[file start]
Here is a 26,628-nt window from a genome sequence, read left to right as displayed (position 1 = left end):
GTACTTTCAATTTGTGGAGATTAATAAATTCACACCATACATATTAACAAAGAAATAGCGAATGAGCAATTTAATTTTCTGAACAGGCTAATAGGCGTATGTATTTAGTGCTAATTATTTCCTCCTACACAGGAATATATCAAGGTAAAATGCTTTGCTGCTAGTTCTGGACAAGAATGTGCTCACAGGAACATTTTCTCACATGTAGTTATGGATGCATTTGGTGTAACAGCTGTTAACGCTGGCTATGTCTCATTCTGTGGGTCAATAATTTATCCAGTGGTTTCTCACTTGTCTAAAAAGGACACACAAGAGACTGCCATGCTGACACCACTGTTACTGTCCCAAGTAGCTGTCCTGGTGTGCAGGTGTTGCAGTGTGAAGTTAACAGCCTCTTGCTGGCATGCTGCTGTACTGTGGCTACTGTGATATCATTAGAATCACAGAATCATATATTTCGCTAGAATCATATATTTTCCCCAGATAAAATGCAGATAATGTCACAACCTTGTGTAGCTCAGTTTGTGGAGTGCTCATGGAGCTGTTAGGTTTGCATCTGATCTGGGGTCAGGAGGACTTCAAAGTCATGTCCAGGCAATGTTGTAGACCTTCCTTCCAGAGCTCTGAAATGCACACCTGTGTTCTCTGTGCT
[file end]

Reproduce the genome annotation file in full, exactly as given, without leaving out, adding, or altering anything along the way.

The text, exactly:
Here is a 26,628-nt window from a genome sequence, read left to right as displayed (position 1 = left end):
GTACTTTCAATTTGTGGAGATTAATAAATTCACACCATACATATTAACAAAGAAATAGCGAATGAGCAATTTAATTTTCTGAACAGGCTAATAGGCGTATGTATTTAGTGCTAATTATTTCCTCCTACACAGGAATATATCAAGGTAAAATGCTTTGCTGCTAGTTCTGGACAAGAATGTGCTCACAGGAACATTTTCTCACATGTAGTTATGGATGCATTTGGTGTAACAGCTGTTAACGCTGGCTATGTCTCATTCTGTGGGTCAATAATTTATCCAGTGGTTTCTCACTTGTCTAAAAAGGACACACAAGAGACTGCCATGCTGACACCACTGTTACTGTCCCAAGTAGCTGTCCTGGTGTGCAGGTGTTGCAGTGTGAAGTTAACAGCCTCTTGCTGGCATGCTGCTGTACTGTGGCTACTGTGATATCATTAGAATCACAGAATCATATATTTCGCTAGAATCATATATTTTCCCCAGATAAAATGCAGATAATGTCACAACCTTGTGTAGCTCAGTTTGTGGAGTGCTCATGGAGCTGTTAGGTTTGCATCTGATCTGGGGTCAGGAGGACTTCAAAGTCATGTCCAGGCAATGTTGTAGACCTTCCTTCCAGAGCTCTGAAATGCACACCTGTGTTCTCTGTGCT